A pair of spring rainbow trout
Trout

Understanding Stillwater Trout – Part 5: Fishing in Spring

That that we understand the trout’s needs, traits, the structure of stillwater and how stillwater changes through the seasons we are ready to pull it all together and go through specific fishing scenarios.

In this article we will cover spring fishing – where the fish are and what lures they will best respond to.

As mentioned in previous articles each lake is a bit different, especially with how much it is affected by the changing seasons.  This article will assume a typical lowland western Washington lake.  For other areas use this as a template and adjust for local conditions.

A pair of spring rainbow trout

Early Spring

Spring starts with the vernal equinox, which is usually in the second half of March.  The water has warmed up since the middle of winter, but is still on the chilly side for the trout.  Usually the water this time of year is in the mid to high 40s.

The trout are starting to “wake up” but are still sluggish.  During this time of year the trout will be found near the surface.  Points, bays and weed lines are great places to target.

Keep your eyes open for signs of fish – jumping or rising trout.  Fish in and around locations you are seeing rises.

Due to the cold temperature the best fishing days will be warmer ones, especially if there are several warm days in a row.  While early morning can be good, most days waiting for the day to warm up a bit is a good strategy to maximize catching.

Because the fish are sluggish you need to have a slow presentation, so use lures that work well as slow speeds.  If you are trolling then by slow I mean 0.8-1.0 MPH.

For lures we want to use ones that will stimulate sluggish trout into action.  These will tend to be larger and brighter.  UV colors and bright spinning blades are good ideas.

Some of my favorites this time of year are:

Many lakes get planted this time of year, and that information should influence which lakes to fish.

For lakes with wild trout the fish may be in the connected rivers and streams spawning this time of year.  If this is the case for your lake, then I suggest fishing elsewhere.

Mid Spring

By late April/early May the water temperature will reach that magic 54 degrees – and the fish will be extremely active.  There should be lots of rising fish, especially during periods of active feeding.

Because the water deeper is still cold, they will tend to be close to the surface.  Because of this fishing at low light times – like sunrise/sunset – when they are actively feeding will be the recipe for best success.  If the day is overcast then the bite will last a bit longer than usual.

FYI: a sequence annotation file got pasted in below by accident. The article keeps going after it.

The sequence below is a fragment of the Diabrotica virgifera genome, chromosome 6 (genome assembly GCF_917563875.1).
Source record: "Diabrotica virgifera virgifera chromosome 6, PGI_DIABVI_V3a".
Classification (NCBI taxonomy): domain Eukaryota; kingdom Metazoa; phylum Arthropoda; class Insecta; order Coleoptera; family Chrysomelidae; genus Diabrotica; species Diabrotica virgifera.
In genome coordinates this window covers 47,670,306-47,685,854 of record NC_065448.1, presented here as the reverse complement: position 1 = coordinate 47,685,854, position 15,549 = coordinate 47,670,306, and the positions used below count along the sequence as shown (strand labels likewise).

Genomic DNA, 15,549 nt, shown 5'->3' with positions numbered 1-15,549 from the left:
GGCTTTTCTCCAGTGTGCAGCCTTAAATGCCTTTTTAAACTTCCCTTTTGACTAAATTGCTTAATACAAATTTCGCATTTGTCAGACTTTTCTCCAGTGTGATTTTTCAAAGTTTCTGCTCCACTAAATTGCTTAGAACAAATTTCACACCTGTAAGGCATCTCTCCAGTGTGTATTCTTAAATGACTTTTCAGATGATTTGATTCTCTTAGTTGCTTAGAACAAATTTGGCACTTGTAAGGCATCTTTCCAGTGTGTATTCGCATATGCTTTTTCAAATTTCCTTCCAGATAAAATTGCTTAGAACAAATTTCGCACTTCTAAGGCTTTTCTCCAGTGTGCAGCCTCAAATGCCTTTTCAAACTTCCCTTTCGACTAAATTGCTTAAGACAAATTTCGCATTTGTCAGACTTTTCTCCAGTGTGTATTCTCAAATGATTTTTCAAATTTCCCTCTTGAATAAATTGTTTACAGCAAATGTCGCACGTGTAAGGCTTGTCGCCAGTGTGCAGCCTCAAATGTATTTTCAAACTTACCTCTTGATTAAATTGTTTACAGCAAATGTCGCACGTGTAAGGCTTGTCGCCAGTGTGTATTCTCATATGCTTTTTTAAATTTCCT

The fish will be close to where the food is – points, bays, shoals and weed lines.

You also need to maintain some distance from the boat, since fish near the surface will get spooked.  50 to 100 feet is typical.

Because the fish are more willing to chase down potential food, we can have a faster presentation.  If trolling 1.0-1.2MPH tends to be best.

For lures the ones from early spring should continue to work decently well.  However you might have more success using ones a size smaller, and perhaps duller colors.

My favorite mid spring lures include:

One exception, however is if the feeder streams contain salmon smolt which are starting to make their migration.  In that case using lures which look like those smolt – such as a silver Rapala (I like the size 5 floating) can work great.

Late Spring

This period is much like mid spring, but the water will continue to warm up to the low 60s.

Now that there is warmer water a bit deeper, the fish will be a few feet under the surface where the feel safer.  We may even see the thermocline start to form a few feet down in the water column.

Surface activity will decrease, especially when the trout aren’t actively feeding.  On sunny days they will likely go down a foot or 2 deeper.

The trout will tend to be at the same spots as in mid spring, but will start to stay more away from the shallows during the daytime.

While you can catch trout at any time of day, for maximum success it is important to fish around sunrise/sunset when the fish tend to actively feed.  Overcast days can also be great times.

For lures small and dark continue to work well, and I stick with the mid spring lineup.

Conclusion

Using the foundation knowledge about trout, lakes and seasons we now know where to find fish in the spring, and how best to target them.

In the next article we will cover what to do in summer.  For more information about trout fishing, check out the Trout page.

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